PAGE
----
I loved everything about our first kitchen in the beginning. The maple butcher-block countertops, the cream-colored side-by-side refrigerator, even the country-kitchen style cabinets, with their dark wood veneer. It was our first kitchen together. In our first home together, and I knew it would be the start of something very special.
For twelve years, the old kitchen served us well. In it, we learned how to roll pasta, render lard, carve turkeys, and make everything from soups and stews, to pan sauces and poached eggs. I learned how to make custard and curds in that kitchen, and how to fix a broken Bernaise sauce. We cooked weekly, and later monthly, “Soup Night” meals for groups of 5 to 25 friends. We made marshmallows, hamburger buns, pizza and bread. We canned jam and pickles, made bitters and sipped bourbon. All in that old kitchen.
There were lots of hits, and plenty of misses along the way, some of them leaving a permanent mark on the kitchen. The old refrigerator started to leak, leaving behind water damage in the wood laminate flooring. Once, when brewing beer with my late-brother Jon, we boiled over a batch of wort on the stovetop, leaving it forever sticky and stained. The butcher-block countertops got nicked, banged-up and burned. They could easily be sanded down and treated with mineral oil to look new again, but we liked the rings left behind by the many bottles of red wine we enjoyed in that old kitchen.
As the years went by, we slowly replaced the old fridge, the old stove and the old dishwasher. We never invested a lot in these upgrades, knowing we’d someday remodel. Our next kitchen, we thought, will have better countertops, modern cabinets and appliances as top-of-the-line as we could afford. We continued to become better cooks, almost smug in the fact that we were better cooks than most people, despite our old, beat-down kitchen.
When we started this remodel project, there wasn’t anything about the old kitchen we thought we’d miss. We took down and dismantled the old cabinets. Four layers of old flooring were removed and the old butcher-block countertops were taken out. We replaced the wiring, plumbing and several studs. As I write this, our old kitchen is a shell of its former self. An empty room, a blank canvas, ready…for our new kitchen.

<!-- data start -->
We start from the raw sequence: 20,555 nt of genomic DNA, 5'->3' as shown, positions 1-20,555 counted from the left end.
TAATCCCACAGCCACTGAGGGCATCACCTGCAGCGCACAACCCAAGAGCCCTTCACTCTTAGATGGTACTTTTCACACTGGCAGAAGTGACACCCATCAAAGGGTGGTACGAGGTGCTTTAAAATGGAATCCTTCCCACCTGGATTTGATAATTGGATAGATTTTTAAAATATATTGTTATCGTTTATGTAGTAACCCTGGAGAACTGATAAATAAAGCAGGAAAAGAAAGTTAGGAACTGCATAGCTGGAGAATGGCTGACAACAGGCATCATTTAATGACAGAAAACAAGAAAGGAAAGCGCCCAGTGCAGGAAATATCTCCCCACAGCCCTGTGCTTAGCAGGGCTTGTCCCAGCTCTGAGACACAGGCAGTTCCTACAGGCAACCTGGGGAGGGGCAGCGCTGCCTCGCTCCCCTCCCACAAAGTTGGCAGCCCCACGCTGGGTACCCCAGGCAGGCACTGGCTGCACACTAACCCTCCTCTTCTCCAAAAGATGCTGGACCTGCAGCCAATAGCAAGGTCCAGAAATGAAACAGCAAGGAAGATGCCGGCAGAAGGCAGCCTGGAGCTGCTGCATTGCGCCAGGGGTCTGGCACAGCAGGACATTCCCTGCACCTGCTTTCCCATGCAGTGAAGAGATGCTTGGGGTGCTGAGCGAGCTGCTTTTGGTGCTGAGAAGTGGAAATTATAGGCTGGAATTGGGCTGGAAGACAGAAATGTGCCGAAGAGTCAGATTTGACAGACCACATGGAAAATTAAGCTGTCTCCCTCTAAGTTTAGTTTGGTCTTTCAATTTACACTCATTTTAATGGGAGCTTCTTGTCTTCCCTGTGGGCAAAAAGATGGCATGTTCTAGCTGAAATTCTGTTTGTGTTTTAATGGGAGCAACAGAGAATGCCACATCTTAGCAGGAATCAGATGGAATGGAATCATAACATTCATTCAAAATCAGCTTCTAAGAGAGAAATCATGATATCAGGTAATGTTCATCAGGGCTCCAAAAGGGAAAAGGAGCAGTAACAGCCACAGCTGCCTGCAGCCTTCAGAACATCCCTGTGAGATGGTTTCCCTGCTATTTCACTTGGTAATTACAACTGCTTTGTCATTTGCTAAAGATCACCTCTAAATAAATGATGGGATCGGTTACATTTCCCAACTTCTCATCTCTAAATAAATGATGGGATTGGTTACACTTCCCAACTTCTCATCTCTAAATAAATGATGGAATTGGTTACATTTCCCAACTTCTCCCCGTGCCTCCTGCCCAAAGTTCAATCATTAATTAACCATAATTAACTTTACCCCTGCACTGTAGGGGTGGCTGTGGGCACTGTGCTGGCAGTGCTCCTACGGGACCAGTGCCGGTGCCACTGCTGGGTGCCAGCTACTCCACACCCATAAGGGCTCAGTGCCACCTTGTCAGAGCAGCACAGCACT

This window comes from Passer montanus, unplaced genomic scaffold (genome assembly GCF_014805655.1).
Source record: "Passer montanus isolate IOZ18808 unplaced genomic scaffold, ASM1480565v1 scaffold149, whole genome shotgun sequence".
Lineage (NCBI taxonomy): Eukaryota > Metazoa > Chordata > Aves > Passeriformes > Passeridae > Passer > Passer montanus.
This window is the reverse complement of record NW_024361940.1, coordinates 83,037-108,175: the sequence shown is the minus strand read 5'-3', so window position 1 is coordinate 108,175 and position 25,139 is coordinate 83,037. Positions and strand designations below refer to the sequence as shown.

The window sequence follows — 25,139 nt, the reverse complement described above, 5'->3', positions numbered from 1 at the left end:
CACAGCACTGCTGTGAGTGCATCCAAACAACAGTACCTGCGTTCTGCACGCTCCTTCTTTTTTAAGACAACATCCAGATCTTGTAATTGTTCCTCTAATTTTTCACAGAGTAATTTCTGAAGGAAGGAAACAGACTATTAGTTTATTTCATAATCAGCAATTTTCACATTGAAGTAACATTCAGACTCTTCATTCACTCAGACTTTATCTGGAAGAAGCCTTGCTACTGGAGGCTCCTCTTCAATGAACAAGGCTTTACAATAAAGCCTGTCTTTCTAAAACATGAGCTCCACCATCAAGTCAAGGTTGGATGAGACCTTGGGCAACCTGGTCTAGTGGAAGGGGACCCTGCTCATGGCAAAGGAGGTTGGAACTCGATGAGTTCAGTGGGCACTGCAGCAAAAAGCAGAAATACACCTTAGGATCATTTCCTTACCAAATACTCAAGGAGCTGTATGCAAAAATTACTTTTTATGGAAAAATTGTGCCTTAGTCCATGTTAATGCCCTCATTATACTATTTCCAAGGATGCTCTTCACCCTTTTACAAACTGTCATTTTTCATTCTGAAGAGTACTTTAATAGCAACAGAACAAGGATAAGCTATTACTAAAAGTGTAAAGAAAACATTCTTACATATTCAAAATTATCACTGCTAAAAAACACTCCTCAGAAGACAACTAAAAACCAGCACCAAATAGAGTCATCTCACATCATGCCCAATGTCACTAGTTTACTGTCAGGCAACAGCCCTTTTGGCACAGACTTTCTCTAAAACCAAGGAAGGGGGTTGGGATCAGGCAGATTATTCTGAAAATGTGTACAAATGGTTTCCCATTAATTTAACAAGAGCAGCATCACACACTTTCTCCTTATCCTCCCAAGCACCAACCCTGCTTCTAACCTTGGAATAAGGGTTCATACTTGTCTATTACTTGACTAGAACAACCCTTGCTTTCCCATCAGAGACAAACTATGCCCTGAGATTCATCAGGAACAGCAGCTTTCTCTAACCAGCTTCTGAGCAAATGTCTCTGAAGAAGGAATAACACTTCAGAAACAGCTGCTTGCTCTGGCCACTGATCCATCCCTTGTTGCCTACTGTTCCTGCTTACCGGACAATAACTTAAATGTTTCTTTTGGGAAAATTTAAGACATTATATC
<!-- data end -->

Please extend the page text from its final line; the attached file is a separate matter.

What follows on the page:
The new kitchen won’t have loose kick plates under the cabinets, wasted storage space behind the sink, or holes in the wall that we need to strategically cover up with framed prints. It won’t have a microwave over the stove, with a too-weak fan that causes food smells – and sometimes smoke – to fill the house. The new kitchen won’t have fluorescent under-cabinet lighting that casts an eerie, peach-colored glow, or a dishwasher that sounds like a jet engine taking off. But it won’t have cabinet door handles perfect for pinning up a recipe card or printouts either. And it won’t have the scars and stains of cooking successes and failures either.
The new kitchen won’t have kitchen cabinets above the stove, but will have a hood, a hanging rack and open shelving. It will have a counter-depth fridge, with ice and water in the door. The new kitchen will have cabinets and appliances from Sweden, and a custom double bowl stainless steel sink with a built-in drainboard. It will have countertops impervious to stains, even though we’ve saved the old countertops and may repurpose a section as a pastry/pasta board.
And best of all, the new kitchen will have us. And we are ready to cook.